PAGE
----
On a regular day, Helena Newman is a busy woman. Not only is she the chairman of Sotheby’s Europe, she is also the worldwide head of Impressionist and Modern Art, where she sources paintings for the auction house and has a keen eye for works by Picasso, Monet, and Kandinsky. In 2018, she made headlines for helming the historic sale of a $157.2 million painting by Modigliani.
In lockdown since mid-March, she has doubled down, helping to transport Sotheby’s auctions into the virtual world, a feat that has so far proved successful by setting several online records in the past months.
And on top of that, she’s been playing chamber music on her sidewalk with her two children and her husband, acclaimed violinist Rafael Todes. (All members of the family play a string instrument.) The little ritual worked—until the police intervened and sent the rogue quartet back into their home.
We spoke to Newman about selling Picassos over the internet and how to make a mean banana bread.
Where is your new “office”?
Since the lockdown, my new office has been in the ground floor of our West London home looking straight out onto our garden. We’ve had glorious weather here in London and I can open the French doors and hear the birdsong and enjoy fresh air. I’ve reorganized my art books to have what I need at hand next to me.
What are you working on right now (and were any projects of yours interrupted by the lockdown)?
We haven’t really stopped for working since the lockdown. Initially we converted many of the sales that would have been live into online only sales and then we started adding in new sales. Since March 1, we have held 66 online sales with a combined total just shy of $118 million. One of our new projects is an online sale devoted to Picasso, which we announced this week. “The World of Picasso” includes drawings, watercolors, ceramics, and prints by the artist and even some of his original palettes from his studio, which come directly from the collection of Marina Picasso.
My main project, though, is working with my team to get together the major evening summer sales of Impressionist and Modern Art, which will take place in late June in New York and July in London.
How has your work changed now that you are doing it from home?
Like many of us, I spend a lot of time on video calls with my team, pricing works of art and strategizing about the business. Before the lockdown I was traveling abroad a few times a week to see clients and negotiate deals and to view pictures first hand. We are now relying heavily on technology instead these in-person meetings.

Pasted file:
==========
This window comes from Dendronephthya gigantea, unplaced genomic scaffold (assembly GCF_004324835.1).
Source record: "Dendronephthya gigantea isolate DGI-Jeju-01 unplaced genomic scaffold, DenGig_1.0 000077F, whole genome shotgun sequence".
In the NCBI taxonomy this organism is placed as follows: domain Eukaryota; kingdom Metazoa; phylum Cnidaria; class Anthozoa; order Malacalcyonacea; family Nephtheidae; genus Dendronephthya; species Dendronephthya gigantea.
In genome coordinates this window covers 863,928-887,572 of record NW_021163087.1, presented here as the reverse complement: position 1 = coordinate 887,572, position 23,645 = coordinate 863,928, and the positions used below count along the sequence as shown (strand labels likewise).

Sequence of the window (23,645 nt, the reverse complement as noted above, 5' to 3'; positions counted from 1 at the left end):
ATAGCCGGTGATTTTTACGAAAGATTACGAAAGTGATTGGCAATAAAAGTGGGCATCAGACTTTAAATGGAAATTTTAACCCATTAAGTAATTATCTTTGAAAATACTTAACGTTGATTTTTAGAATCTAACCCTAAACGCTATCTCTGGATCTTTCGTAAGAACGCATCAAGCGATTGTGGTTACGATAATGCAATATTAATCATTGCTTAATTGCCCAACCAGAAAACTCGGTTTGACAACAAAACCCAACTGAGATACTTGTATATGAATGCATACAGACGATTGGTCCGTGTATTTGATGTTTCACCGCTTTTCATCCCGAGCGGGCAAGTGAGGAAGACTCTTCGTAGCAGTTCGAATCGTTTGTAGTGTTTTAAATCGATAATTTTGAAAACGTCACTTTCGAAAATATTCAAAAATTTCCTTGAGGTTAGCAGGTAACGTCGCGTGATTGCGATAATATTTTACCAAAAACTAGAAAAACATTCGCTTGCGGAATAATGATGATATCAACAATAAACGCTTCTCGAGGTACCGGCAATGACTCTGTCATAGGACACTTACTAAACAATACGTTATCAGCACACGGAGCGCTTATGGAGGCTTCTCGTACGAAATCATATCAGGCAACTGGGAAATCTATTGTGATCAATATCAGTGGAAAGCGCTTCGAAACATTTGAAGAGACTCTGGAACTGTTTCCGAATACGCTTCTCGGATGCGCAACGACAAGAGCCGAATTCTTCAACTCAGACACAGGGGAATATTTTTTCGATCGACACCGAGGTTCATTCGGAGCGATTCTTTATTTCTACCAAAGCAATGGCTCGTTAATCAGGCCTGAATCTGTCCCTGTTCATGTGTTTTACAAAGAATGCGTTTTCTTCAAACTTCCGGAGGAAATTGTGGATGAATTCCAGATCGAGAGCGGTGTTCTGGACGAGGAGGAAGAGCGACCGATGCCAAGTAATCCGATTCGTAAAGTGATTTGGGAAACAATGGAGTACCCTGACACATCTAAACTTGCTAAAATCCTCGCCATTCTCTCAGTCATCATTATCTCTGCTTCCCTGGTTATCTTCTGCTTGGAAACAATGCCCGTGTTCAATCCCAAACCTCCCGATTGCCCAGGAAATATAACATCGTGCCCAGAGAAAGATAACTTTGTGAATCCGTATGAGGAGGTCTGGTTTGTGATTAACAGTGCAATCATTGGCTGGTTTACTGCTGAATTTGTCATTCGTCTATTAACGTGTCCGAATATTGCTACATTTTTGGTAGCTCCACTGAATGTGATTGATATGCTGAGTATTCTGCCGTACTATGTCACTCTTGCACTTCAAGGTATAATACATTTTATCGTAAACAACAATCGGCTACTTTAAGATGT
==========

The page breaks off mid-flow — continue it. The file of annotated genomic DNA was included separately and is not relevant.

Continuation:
What are you reading, both online and off?
Have you visited any good virtual exhibitions recently?
I have heard that the Raphael show at the Quirinale is amazing. Meanwhile, we are deep in the planning of our own virtual exhibition for the New York and July London auctions this June.
Have you taken up any new hobbies?
Music has been a lifelong passion of mine since childhood and at home we are a family string quartet with my husband Rafael Todes, who is a professional violinist, and our 18-year-old son Max on the cello, our 17-year-old daughter Bella on the violin, and me on viola. We set ourselves the project of playing all 15 Beethoven string quartets during the lockdown and, on the invitation of a neighbor, played a series of concerts in our driveway for our street. It has been a wonderful experience although sadly eventually shut down by the police!
We were also invited to give a fundraising concert for St John’s Hospice London on Victory in Europe Day on May 8.
What is the first place you want to travel to once this is over?
Tuscany, Italy, for the unbeatable art, food, and culture; and Cornwall for the rugged clifftop landscape and bracing sea.
If you are feeling stuck while self-isolating, what’s your best method for getting unstuck?
Walking. The London parks have never looked more glorious than this spring and I love nothing more than walking our dog Georgie early in the morning when it is quiet.
What was the last TV show, movie, or YouTube video you watched?
My husband and I are currently watching “Normal People.”
If you could have one famous work of art with you, what would it be?
That’s a really hard question. Something great by Picasso from the 1930s. But then again, maybe I would rather go with Kandinsky’s , Tretyakov State Gallery, Moscow.
Favourite recipe to cook at home?
I haven’t done much baking, but our daughter Bella made a delicious banana cake.